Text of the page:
9 Online Regenerative Farm-to-Table Meat Shops in the US | Low-Waste + Sustainable
Are you looking for more sustainable meat, egg, and dairy sources?
Or maybe you just want to support ethically and environmentally-minded small farms?
If you are having trouble finding good beef, chicken, eggs, dairy, and other meat from your local farmer’s market, you might have to consider shopping online. So to help you in your efforts to find sustainable animal-based foods, I have put together a list of 9 shops for meat from regenerative farms in the US.
Now I know you must be thinking that buying your meat online goes against the principals of zero waste and in a way you would be correct. There isn’t any way for this to be completely zero waste. However, there are companies and farms committed to minimizing the waste and packaging that comes from shipping meat directly to your doorstep. More importantly, they also use regenerative agriculture practices that are more ethical and environmentally sound than what you would find in the organic section of your grocery store.
Whenever it is feasible, support your local farmers by going to farmer’s markets, butcher shops, and community-supported agriculture group (CSA). These guys will give you the freshest food possible (the average distance from farm to market is 50 miles) at a price that is usually comparable to anything at the grocery store. Plus, odds are that these guys won’t mind if you bring your own containers.
Why Regenerative Agriculture?
The agricultural industry has been on my mind the last couple of months and the effects our system has contributed to climate change from both farms and ranches. I thought for years that buying organic food was enough only to find out it isn’t.
Why is that?
The Big “Organic”
Most of the organic big brands you see out there (Annie’s, Horizon, and Kashi to name a few) are owned by big agribusinesses (General Mills, Danone, and Kellog respectively for the examples mentioned) and those companies follow the same exact practices as their conventional farms.
If that isn’t alarming enough then keep in mind that these companies and the US Department of Agriculture (USDA) have consistently put profits above keeping the integrity of the organic label intact. For example, all of Horizon’s milk most likely comes from “organic” CAFOs which operate exactly like conventional ones (animals are cloistered in very tight spaces and in many cases don’t see the light of day). And with the USDA having a shoddy reputation for enforcing organic standards, the organic label might not be what you think it is. And even if these farms do actually follow the procedures set down in the National Organic Program (NOP), that doesn’t mean that the animals are being treated humanely and the soil is being managed appropriately.
And in some cases, these labels are oftentimes misleading. For example, most animal-based products labeled 100% grass-fed are not actually grass-fed exclusively. (1) In fact, in 2016, the Agricultural Marketing Service (AMS), a branch of the USDA, announced that it was dropping its official definition of “grass-fed.” The AMS claimed that it (AMS) “does not have the authority to define labeling standards and determine if marketing claims are truthful and not misleading.” The marketing label, in this case, is the Grass (Forage) Fed Marketing Claim Standard.
Which is a ridiculous statement since they are “charged with facilitating the efficient, fair marketing of U.S. agricultural products, including food, fiber, and specialty crops.” (2) I may not be well-versed in legalese but that sounds to me like defining labels is well within their authority.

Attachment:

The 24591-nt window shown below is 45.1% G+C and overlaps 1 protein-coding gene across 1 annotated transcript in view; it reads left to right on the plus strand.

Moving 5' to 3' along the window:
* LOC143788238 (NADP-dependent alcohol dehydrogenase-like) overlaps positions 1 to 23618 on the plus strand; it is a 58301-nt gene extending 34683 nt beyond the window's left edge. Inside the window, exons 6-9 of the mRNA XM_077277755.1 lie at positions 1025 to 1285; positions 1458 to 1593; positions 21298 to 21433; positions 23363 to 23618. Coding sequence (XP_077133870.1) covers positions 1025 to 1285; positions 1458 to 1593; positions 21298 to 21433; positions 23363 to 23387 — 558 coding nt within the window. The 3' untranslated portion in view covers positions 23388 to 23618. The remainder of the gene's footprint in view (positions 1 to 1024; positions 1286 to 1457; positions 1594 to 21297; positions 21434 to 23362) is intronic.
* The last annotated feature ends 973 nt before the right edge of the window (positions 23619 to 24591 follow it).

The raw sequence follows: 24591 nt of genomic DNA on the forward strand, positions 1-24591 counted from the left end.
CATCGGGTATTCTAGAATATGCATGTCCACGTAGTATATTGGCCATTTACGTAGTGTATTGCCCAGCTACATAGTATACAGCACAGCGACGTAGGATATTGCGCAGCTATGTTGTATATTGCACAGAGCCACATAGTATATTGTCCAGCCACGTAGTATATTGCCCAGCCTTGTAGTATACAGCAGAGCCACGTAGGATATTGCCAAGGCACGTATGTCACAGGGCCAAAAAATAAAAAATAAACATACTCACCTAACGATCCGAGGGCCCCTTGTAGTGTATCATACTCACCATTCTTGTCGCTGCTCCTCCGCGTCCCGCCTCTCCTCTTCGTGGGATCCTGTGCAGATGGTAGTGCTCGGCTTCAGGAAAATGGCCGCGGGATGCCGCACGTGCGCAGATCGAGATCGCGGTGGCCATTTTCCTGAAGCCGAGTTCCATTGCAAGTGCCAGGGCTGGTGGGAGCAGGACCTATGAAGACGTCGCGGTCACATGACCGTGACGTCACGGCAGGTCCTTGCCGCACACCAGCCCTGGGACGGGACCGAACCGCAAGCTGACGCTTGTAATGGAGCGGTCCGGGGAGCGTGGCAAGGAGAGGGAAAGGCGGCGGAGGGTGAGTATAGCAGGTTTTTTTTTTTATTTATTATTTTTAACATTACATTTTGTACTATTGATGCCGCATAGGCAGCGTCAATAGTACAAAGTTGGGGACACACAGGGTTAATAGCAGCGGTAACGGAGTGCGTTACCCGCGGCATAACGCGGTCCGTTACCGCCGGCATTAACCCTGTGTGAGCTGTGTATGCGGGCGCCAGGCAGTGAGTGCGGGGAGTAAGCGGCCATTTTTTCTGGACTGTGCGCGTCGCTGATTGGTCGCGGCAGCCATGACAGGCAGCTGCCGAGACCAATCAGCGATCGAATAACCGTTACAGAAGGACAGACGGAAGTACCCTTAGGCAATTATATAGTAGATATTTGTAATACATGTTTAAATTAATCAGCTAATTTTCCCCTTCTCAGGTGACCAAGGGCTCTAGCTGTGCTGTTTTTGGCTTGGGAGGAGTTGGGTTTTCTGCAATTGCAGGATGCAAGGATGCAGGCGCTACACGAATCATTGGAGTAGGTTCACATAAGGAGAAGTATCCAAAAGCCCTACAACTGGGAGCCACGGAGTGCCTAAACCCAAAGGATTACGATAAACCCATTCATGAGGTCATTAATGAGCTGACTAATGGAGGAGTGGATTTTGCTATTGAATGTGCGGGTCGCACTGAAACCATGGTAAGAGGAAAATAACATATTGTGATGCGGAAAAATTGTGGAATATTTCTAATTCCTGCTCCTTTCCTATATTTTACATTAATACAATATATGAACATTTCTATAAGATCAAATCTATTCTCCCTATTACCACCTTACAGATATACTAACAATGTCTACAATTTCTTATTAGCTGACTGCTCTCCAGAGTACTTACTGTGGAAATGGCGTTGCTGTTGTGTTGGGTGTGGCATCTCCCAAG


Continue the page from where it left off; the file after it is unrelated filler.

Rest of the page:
Regardless, what does that mean for you? In short, there are no real regulations in place for companies that use the grass-fed label. So unless you want to do trust falls with companies like Aurora Diary or Tyson Foods, I would bet you that their claim isn’t legit.
So what exactly are you paying for when you buy organic?
That’s a great question! If you’d like to know more about this topic, go here.
What is Regenerative Agriculture?
I keep using the term regenerative agriculture and it shouldn’t be confused with organic. In all cases, regenerative farms are organic farms but not all organic farms are regenerative.
So what is regenerative agriculture?
I think Regeneration International defines Regenerative Agriculture the best:
“Specifically, Regenerative Agriculture is a holistic land management practice that leverages the power of photosynthesis in plants to close the carbon cycle, and build soil health, crop resilience and nutrient density. Regenerative agriculture improves soil health, primarily through the practices that increase soil organic matter. This not only aids in increasing soil biota diversity and health, but increases biodiversity both above and below the soil surface, while increasing both water holding capacity and sequestering carbon at greater depths, thus drawing down climate-damaging levels of atmospheric CO2, and improving soil structure to reverse civilization-threatening human-caused soil loss. Research continues to reveal the damaging effects to soil from tillage, applications of agricultural chemicals and salt based fertilizers, and carbon mining. Regenerative Agriculture reverses this paradigm to build for the future.”Regeneration International
In short, Regenerative Agriculture mimics nature and improves the health of the soil. With depleting topsoil, desertification, deforestation, and dangerous amounts of greenhouse gases due to mismanaged livestock and land use (which both contribute 14.5% and 8% respectively to global greenhouse gas emissions); Regenerative Agriculture is more important than ever for combating climate change and even reversing it through carbon sequestering and the like.
Plus, Regenerative Agriculture produces more and better food than conventional growing which will provide better food security moving forward as we cope with the climate change that we are experiencing now. (3) And regenerative farms are smaller farms (for now) so you are supporting farmers that believe in integrity and good practices. And the prices for the meat, eggs, and dairy you buy from these farms is comparable to the prices you see at the organic section of your grocery store.